T-Rex Soft Tissue

Greg Neyman
(Investigator 125, 2009 March)

The recent discovery of soft tissue inside a fossilized T-rex femur has the young earth creationist world buzzing. They claim this startling evidence clearly supports a young earth. However, as usual, young earth creationists are "grasping at straws" while ignoring the whole haystack (for links to the Answers in Genesis article, see below).

Even more interesting is what Answers in Genesis omits from the original article, as they "pick and choose," as is their style, only those portions that support their position.

Carl Wieland of AiG calls this a "stunning rebuttal of millions of years." Nothing could be further from the truth. Instead of focusing only on the soft tissue alone (the "straw"), let's examine the whole picture.


First, some expectations. If we were to find some soft tissue of dinosaurs, where is the most likely place to find it? The answer is obvious...in the most recent fossils. The T-rex was one of the last of the dinosaurs, living in the last five million years of dinosaur existence, from 70-65 million years ago.  

Second expectation...what body part would we expect to contain the soft tissue? Here again, the answer is obvious. The soft tissue stands the best chance of being preserved in a large bone, such as the femur of the t-rex. The larger the bone, the more "insulation" the soft tissue has from outside elements. The original source report for this article, which came from Science magazine, gives several key phrases, such as the "dense compact bone typical of therapods," and “dense mineralization of dinosaur bone.” A large bone such as a therapod femur would be the most likely source of soft tissue, as the larger bone provides an opportunity for the outer bone to be sealed by mineralization, entombing the inner contents and protecting them from the elements.

Third expectation...if the earth was young, then we would expect most, if not all large dinosaur fossils to show evidences of soft tissue...after all, according to young earth theory, large dinosaurs from 200 million years ago died at the same time T-rex did, during the flood of Noah. Thus, you should expect all large dinosaur bones to be possible sources for soft tissue.  However, this is not the case.  With this fossil, we have one sample of soft tissue, out of millions of dinosaur bones that have been collected.  Thus, this young earth "expectation" is completely unfounded.


Carl Wieland ignores the stratigraphic location of the fossil.  According to the Science Magazine article, it was located "at the base of the Hell Creek Formation, 8 m above the Fox Hills Sandstone."  The Hell Creek Formation is Late Cretaceous in age, and actually crosses the K/T boundary, the extinction point of the dinosaurs, 65 million years ago. I would not expect a young earth theorist to recognize the significance of this fact, since they believe the Flood deposited all of these rock formation. However, it is clear from stratigraphy that dinosaurs were not all killed by Noah's Flood. To learn more, read "Dinosaur Evidences for an Old Earth."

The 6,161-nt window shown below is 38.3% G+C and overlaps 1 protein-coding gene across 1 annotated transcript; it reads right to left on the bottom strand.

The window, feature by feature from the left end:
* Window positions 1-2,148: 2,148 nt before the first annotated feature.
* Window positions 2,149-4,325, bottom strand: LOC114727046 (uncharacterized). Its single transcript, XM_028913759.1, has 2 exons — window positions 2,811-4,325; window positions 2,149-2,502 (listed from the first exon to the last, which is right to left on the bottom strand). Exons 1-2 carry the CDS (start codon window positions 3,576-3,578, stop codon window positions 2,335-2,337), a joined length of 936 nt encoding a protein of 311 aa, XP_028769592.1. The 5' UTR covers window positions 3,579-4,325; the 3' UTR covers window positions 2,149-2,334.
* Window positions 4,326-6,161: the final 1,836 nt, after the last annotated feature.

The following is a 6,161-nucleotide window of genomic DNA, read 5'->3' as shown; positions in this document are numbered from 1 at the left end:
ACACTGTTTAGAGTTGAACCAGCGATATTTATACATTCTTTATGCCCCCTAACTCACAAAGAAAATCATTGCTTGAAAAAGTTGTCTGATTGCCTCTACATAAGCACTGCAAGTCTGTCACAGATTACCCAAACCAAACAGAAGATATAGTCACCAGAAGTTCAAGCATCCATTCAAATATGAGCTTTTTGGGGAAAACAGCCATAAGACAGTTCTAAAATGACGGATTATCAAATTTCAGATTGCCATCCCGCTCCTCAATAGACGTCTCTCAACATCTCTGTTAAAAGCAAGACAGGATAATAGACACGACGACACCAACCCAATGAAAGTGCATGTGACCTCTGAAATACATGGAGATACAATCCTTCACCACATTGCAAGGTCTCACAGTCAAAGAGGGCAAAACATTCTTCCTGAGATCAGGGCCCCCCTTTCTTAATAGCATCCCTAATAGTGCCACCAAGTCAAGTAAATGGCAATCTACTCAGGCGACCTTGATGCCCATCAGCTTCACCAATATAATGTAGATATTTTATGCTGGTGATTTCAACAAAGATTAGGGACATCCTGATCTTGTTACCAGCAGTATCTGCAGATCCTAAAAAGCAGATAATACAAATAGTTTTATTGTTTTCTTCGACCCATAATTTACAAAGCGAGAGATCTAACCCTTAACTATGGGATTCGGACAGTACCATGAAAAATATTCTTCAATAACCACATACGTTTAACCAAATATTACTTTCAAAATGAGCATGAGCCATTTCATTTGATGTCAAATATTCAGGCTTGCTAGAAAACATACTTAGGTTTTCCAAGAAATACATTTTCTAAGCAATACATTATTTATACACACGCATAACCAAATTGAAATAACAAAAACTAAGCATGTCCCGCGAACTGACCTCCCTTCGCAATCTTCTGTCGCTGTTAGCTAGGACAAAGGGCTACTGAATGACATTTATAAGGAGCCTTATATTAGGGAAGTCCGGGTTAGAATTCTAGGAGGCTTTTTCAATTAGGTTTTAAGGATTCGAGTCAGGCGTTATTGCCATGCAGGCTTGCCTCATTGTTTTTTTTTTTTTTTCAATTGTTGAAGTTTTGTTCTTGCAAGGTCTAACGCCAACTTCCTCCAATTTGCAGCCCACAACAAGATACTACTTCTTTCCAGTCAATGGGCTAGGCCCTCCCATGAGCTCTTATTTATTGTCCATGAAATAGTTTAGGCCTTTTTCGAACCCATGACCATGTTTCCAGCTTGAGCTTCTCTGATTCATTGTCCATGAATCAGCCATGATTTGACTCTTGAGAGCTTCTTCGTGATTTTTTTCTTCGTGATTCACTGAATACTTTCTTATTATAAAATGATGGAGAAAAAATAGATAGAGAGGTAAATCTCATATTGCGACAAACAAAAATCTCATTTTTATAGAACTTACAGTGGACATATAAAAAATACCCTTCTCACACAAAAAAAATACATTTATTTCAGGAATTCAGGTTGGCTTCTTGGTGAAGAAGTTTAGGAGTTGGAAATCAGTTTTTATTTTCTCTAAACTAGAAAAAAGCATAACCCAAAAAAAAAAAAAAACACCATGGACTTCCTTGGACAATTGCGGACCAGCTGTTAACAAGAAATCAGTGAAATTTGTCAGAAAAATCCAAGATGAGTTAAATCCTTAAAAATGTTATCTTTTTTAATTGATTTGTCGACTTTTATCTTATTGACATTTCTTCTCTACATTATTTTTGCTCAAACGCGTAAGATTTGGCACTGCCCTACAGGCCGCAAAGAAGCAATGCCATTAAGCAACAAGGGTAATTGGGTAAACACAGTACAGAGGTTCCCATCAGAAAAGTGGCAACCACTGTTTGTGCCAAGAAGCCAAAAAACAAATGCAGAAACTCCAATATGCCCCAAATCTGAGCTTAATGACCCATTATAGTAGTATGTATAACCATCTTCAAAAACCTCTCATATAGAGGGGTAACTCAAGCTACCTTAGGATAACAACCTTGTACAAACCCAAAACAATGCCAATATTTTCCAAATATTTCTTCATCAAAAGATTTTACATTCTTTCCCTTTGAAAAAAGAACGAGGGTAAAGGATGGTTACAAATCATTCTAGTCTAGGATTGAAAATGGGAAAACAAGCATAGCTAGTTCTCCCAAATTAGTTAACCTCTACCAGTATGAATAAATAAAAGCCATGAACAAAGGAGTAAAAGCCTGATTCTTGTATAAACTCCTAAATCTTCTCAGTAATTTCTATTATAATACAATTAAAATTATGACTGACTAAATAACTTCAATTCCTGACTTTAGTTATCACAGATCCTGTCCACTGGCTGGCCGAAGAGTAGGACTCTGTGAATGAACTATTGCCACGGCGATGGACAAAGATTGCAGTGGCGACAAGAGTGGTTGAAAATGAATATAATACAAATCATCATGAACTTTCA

Stunning Omissions

What is even more stunning is that Carl Wieland ignores over half the article, which compares pictures and data from the T-rex to pictures and data from a fossilized Ostrich. The similarities are stunning. More than anything, this one fossil of T-rex lends support to the theory that birds evolved from dinosaurs.

In response to this omission, three days later (28 March 05) Answers in Genesis published another article addressing the Ostrich comparisons (see below for link). The new author (Dr. David Menton) says this is not the first time that soft tissue has been found, and he provides a link back to the already disproven AiG report on T-rex blood cells. Dr. Menton appears to bring up some valid arguments about Dr. Schweitzer’s article, mainly that the comparisons of the structures of the T-Rex and Ostrich would be common to most amphibians, reptiles, birds, or mammals. The assumption made by Dr. Menton is that there is an unstated conclusion that dinosaurs evolved into birds, and thus he is attempting to discredit the similarities between the ostrich and T-Rex. However, Dr. Schweitzer does not mention evolution at all in her article. She is merely showing similar features between two organisms, which were obtained in similar procedures when applied to two different creatures.  

Dr. Schweitzer may be using the comparison for proof of dinosaur to bird evolution, but it is more likely that she is merely showing a modern example, for the sake of clarity of understanding. Dr. Menton admits that he sees an unstated conclusion that "this similarity in microscopic structure proves that dinosaurs and birds are closely related through evolution." Nowhere does Dr. Schweitzer make this claim.  

In the end, the layman reading these articles must decide which scientist to believe. Since Dr. Schweitzer has no religious motivations for proving a young or old earth, hers is the more objective, or fair and balanced approach, and in this case is a more reliable scientific source than Dr. Menton.


The find of T-Rex soft tissue in no way supports a young earth.  In fact, when you consider the fact that we should find much more soft tissue in all large dinosaur bones, it actually supports an old earth even better!  Neither article presents convincing information that supports their cause.

Answers in Genesis Article -

Answers in Genesis Ostrich Article -

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